Etherkillers. You know what they are. You may have even toyed with building one
to see how easy it is. You may, like myself, have five of them hanging up behind
you as a warning to any other systems administrators who might visit. It might
not say "hey look at me, I'm kewl" but it might say "I do so little work I had
time to put these together, which means I have time to slip out of work, come
round your place and plug them into out-of-the-way ports you'd forgotten all
Etherkillers. The world over they have a common construction. Take one mains
power cable, remove the appliance-specific connector from one end with your tool
of choice. Bare the wires.
In this modern age, BNC and AUI are fading into obscurity, but we will cover BNC
here for completeness. The "Baby 'N' Connector" was used to terminate coaxial
"thinnet" (10base-2) ethernet cabling. A bayonet-type connector plugged into
the wall socket and a suitably equipped network card and could manage well over
the widely used 10Mb/sec. 10base-5 used a much thicker co-axial cable and could
possibly give higher voltage potentials.
Given the nature of coaxial cable, attaching a power cable to a BNC connector, or
indeed a native electricity plug to a length of coaxial (probably much likely
to be commented upon than a length of power cable connected to something other
than the power socket on the back of a PC) is simplicity itself. You make a
choice, live to data, or shield. Countries with a ground wire should make a
decision as to whether to include that in some way. I'd recommend not. It's
better that way.
When you get onto twisted pair wiring, things become a little more complicated.
For preference you should seek out a 3-phase power supply. If you're in the
possession of some big iron (Sun Enterprise 5000 or similar), your machine room
should be able to supply you with this.
One suggested wiring scheme for 3-phase as suggested by Arvid is indicated below
(including working comments):
Live phase 1 <--> RJ45 pin 3
Live phase 2 <--> RJ45 pin 6
Live phase 3 <--> RJ45 pin 2 (is this suitable?)
Neutral <--> RJ45 pin 1 (or should we kill phones too?)
GND <--> RJ45 pin 8
Working with AC 2-phase current leaves you with the option to only connect the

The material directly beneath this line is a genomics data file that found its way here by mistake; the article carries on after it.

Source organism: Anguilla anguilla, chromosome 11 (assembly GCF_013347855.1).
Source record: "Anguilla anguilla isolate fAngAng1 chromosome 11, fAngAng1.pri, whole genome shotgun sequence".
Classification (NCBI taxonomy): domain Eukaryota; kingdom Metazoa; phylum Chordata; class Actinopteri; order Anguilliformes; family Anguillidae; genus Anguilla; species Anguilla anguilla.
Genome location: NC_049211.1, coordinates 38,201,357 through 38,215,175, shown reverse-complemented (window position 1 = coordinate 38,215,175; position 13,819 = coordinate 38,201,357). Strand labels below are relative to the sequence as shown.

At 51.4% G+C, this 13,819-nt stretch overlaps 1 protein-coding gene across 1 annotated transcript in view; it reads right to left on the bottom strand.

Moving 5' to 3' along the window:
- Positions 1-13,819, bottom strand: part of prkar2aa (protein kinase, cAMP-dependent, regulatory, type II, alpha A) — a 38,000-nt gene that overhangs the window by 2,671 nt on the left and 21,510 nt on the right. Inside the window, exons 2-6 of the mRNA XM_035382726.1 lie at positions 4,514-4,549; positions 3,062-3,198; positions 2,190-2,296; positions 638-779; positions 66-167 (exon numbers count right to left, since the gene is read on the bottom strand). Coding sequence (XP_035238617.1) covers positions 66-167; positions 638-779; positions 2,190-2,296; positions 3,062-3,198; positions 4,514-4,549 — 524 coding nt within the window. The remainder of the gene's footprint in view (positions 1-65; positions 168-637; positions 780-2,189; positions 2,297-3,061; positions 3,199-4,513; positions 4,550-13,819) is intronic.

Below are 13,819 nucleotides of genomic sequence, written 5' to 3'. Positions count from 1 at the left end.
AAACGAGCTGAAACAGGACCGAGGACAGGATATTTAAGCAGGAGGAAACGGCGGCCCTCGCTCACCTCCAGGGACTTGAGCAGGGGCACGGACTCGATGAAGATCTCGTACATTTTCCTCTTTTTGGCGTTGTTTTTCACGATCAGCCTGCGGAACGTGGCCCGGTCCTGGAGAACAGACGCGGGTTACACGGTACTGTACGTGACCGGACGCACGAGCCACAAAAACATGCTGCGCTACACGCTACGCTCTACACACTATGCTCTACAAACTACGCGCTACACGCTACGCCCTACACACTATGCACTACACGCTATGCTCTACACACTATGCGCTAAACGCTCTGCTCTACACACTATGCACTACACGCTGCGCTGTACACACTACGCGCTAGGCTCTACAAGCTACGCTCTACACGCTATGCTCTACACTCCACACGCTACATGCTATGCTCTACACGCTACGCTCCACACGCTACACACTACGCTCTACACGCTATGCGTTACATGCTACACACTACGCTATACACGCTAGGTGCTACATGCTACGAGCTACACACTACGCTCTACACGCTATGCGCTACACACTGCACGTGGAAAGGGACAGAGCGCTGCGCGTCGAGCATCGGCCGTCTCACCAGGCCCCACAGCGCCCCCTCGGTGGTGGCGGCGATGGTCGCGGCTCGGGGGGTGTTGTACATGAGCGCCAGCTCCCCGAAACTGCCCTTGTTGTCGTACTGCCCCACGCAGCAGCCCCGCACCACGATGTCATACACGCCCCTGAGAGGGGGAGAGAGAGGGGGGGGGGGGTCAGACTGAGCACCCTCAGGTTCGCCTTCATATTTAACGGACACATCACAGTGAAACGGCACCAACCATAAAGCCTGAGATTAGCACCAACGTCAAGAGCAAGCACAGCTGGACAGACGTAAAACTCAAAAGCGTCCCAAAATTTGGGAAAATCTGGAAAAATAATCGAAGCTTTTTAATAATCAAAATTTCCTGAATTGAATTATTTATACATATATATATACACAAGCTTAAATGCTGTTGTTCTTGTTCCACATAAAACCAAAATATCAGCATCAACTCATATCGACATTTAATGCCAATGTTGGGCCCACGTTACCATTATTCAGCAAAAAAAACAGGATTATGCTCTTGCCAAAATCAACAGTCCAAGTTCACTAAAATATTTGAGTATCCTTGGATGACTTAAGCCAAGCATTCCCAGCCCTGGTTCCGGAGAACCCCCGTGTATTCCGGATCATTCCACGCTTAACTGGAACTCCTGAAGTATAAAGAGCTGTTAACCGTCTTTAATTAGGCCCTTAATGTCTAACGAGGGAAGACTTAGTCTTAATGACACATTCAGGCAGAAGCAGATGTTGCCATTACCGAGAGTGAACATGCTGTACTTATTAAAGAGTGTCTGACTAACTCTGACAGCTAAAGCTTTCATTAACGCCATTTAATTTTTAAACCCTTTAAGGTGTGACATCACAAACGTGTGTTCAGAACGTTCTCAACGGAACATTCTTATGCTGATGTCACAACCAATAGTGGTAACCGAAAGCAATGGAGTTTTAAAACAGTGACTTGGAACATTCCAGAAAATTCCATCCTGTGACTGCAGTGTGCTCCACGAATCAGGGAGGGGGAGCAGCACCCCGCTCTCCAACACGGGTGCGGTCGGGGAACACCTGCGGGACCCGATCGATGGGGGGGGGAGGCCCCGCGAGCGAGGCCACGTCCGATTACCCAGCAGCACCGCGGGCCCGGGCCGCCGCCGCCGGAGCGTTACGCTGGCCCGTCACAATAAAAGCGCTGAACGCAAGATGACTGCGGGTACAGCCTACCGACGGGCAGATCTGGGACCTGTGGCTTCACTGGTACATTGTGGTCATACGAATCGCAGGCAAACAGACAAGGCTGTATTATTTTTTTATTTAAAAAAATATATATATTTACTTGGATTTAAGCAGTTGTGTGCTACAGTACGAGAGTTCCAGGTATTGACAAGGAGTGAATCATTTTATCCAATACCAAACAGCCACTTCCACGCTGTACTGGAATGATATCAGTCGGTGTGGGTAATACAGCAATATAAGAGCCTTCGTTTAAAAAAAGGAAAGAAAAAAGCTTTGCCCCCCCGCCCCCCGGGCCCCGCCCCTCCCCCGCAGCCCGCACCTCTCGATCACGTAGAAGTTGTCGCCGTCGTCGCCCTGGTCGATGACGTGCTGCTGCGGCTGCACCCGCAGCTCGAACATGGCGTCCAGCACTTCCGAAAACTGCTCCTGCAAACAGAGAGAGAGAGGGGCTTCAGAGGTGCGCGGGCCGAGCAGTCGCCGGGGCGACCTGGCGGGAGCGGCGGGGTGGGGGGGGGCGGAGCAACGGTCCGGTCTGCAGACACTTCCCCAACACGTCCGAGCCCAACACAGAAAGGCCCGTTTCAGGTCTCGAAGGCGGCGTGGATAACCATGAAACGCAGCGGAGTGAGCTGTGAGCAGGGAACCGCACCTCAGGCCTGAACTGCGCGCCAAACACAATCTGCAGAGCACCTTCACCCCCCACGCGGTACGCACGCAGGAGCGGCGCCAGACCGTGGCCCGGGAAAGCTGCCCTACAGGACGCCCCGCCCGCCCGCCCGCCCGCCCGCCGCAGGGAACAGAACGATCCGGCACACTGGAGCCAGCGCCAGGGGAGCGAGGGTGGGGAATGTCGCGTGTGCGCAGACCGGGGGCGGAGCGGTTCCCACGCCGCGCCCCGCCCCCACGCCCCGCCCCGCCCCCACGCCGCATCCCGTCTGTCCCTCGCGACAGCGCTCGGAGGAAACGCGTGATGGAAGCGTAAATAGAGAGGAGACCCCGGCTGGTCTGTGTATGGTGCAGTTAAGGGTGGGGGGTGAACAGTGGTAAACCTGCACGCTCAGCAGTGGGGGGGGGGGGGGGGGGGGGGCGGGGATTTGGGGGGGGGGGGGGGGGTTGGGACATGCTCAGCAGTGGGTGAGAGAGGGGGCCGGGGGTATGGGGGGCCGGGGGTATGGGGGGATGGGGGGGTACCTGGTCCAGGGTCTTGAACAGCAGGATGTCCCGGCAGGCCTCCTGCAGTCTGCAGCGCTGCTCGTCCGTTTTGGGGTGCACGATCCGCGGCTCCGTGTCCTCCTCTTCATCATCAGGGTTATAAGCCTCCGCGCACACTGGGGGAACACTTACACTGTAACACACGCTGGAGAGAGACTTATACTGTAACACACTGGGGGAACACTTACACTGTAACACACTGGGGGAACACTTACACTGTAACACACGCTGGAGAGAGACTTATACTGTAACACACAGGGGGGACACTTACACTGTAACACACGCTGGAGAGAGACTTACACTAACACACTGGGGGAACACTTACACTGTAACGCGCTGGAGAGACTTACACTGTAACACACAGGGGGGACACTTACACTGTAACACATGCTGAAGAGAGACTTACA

four wires used for transmission and receiving. TX+, TX-, RX+ and RX- all need
to be connected if you're going to do the most damage. And you are aiming to
do that. No half measures here. There is the consideration that an unfused
plug might melt the small wires of twisted pair. It is recommended that you use
solid core, rather than stranded.
Given that not everyone subscribes to the A standard for wiring twisted pair and
RJ-45 connectors the best advice that can be given here is to splice the live
and neutral wires into two and connect TX+ and RX+ to live and TX- and RX- to
neutral. As Arvid states, if you run your phones over the same structured wiring
then connecting a "cable saver" and fully wiring your etherkiller can take out
phones as well as computers. With luck you can make the phones ring before they
Finally, fibre etherkillers. Little research has been done into this new area.
Some progress and academic discussion by [Tanuki and Jasper] sheds some light on
>My current problem is the design of an Etherkiller that works
>on fibre-based Gigabit. Current prototype involves a short
>length of fibre with ST-connector one end, and a laser-pointer
>the other: the question is, do i need to arrange for the laser-
>source to be pulse-modulated in a particularly-evil mark:space
>ratio in order to deliver sufficient intensity to permanently
>zap the remote receiver photodiode?
I doubt that a laserdiode will be able to permanently zap the receiver at all.
Unless you go and get yourself one of them fancy .5W IR laserdiodes (single
diodes are available up to 2-4 Watts of optical output IIRC). Added advantage:
These wavelengths are definitely _not_ eyesafe. Be careful about reflections off
of, say, your window though...
You could always go for a pulsed Diode-pumped Nd:YAG laser, though your lusers
may be suspicious when they see a box at least the size of a shoebox on your
This T-shirt has a rich heritage grounded in a background of the ultimate parting
shot from a departing systems administrator. To be used with restraint unless
your time really is up, an etherkiller can become a treasured possession or a
talisman for jaded burnt out operators. Wear a T-shirt that signifies if not
your intentions, then your desires and mindset.
Return to Assembling Etherkillers
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